Jamie Reed, the MP for Copeland in Cumbria, resigned from the shadow frontbench after Jeremy Corbyn was first elected [Image: Gary Calton for the Observer].

This is a real opportunity for UKIP, either to show up any real weakness Labour has – or to be shown up as foolishly presumptuous.

UKIP wants to build itself up as a threat to Labour in the north of England, arguing that the SNP has destroyed Labour in Scotland and the Tories have a tight grip on the south.

We can see, therefore, that the aim is to do the Tories’ job for them and eliminate – as much as possible – the only major left-wing party in the UK.

Jamie Reed’s constituency gave him a majority of just 2,564 last year, making it a marginal, and vulnerable to takeover by another party.

Perhaps that is his intention. If so, it seems likely to go horribly wrong.

Mr Reed was one of the most right-wing of the Labour right-wingers and it is possible this is why voter support for him was low.

Put a supporter of Jeremy Corbyn in his place and it is not beyond the realms of possibility that a more substantial majority will vote Labour.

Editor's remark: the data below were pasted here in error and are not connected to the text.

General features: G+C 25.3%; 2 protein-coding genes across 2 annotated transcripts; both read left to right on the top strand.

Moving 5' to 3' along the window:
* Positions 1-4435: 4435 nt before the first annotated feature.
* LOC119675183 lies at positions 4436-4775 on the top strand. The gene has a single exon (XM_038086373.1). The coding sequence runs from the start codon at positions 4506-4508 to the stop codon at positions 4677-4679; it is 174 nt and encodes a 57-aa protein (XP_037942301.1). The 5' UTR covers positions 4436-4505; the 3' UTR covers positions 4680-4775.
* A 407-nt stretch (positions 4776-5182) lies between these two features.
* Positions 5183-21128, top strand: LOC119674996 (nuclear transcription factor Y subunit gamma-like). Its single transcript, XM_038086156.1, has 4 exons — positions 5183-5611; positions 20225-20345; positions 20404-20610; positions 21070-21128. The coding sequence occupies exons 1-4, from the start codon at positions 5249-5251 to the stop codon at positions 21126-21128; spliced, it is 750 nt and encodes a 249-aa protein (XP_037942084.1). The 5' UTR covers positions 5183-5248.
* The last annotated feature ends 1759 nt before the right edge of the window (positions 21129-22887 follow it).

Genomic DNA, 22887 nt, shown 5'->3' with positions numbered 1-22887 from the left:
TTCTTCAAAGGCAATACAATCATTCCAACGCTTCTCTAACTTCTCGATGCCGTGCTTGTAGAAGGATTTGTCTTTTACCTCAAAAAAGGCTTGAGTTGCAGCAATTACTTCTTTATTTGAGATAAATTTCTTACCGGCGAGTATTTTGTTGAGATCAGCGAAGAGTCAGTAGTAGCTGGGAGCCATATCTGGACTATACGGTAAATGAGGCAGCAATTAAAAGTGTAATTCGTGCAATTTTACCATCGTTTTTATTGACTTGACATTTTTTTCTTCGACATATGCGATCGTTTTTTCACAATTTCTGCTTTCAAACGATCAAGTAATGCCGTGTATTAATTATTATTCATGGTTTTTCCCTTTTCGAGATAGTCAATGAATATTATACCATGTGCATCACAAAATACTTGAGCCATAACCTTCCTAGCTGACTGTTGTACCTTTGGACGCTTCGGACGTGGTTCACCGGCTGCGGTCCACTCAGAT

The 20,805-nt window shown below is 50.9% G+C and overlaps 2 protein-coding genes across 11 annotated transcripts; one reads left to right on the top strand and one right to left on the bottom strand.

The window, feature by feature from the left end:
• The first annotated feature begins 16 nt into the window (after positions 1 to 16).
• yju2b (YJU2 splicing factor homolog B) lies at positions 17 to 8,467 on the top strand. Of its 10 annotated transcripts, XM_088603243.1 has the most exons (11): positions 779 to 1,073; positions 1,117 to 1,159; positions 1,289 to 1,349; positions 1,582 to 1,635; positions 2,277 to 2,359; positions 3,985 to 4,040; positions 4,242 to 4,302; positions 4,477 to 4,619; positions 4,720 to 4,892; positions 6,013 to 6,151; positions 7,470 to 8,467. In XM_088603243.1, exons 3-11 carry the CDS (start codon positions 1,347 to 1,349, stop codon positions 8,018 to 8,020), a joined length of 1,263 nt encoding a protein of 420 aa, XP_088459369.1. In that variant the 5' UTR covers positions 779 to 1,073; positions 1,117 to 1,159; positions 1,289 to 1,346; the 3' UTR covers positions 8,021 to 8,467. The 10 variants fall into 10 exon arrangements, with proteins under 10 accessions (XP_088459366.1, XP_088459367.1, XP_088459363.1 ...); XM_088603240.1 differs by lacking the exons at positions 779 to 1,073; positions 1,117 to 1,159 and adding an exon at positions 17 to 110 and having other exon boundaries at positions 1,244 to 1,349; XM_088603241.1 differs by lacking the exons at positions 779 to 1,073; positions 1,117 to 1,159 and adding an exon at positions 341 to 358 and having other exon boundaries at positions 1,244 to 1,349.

That would put Mr Reed – and UKIP – out of reckoning.

But then, can you honestly trust the judgement of a man who thinks going to work for the nuclear power industry is a clever career move?

One of Jeremy Corbyn’s most persistent critics is to quit as a Labour MP and take a job in the nuclear industry, triggering a three-way fight for his marginal northern seat with the Conservatives and Ukip.

Jamie Reed, the MP for Copeland in west Cumbria since 2005, told the Guardian he was resigning because he believed he could achieve more for his community in his new job, working for the nuclear processing site Sellafield, than on the backbenches.

The outgoing MP has been very critical of Corbyn’s leadership, having resigned from the shadow frontbench almost immediately after he was first elected in 2015. In June, Reed called for Corbyn to stand down after the EU referendum, accusing the Labour leader of seeking “to inject an unprecedented poison” into the party.

Explaining why he quit, Reed said: “One of the reasons that I am moving on is because I think there’s a better way of doing that [serving his community] right now than to remain as a member of parliament.”

Source: Corbyn critic quits as Labour MP, triggering tight byelection race | Politics | The Guardian

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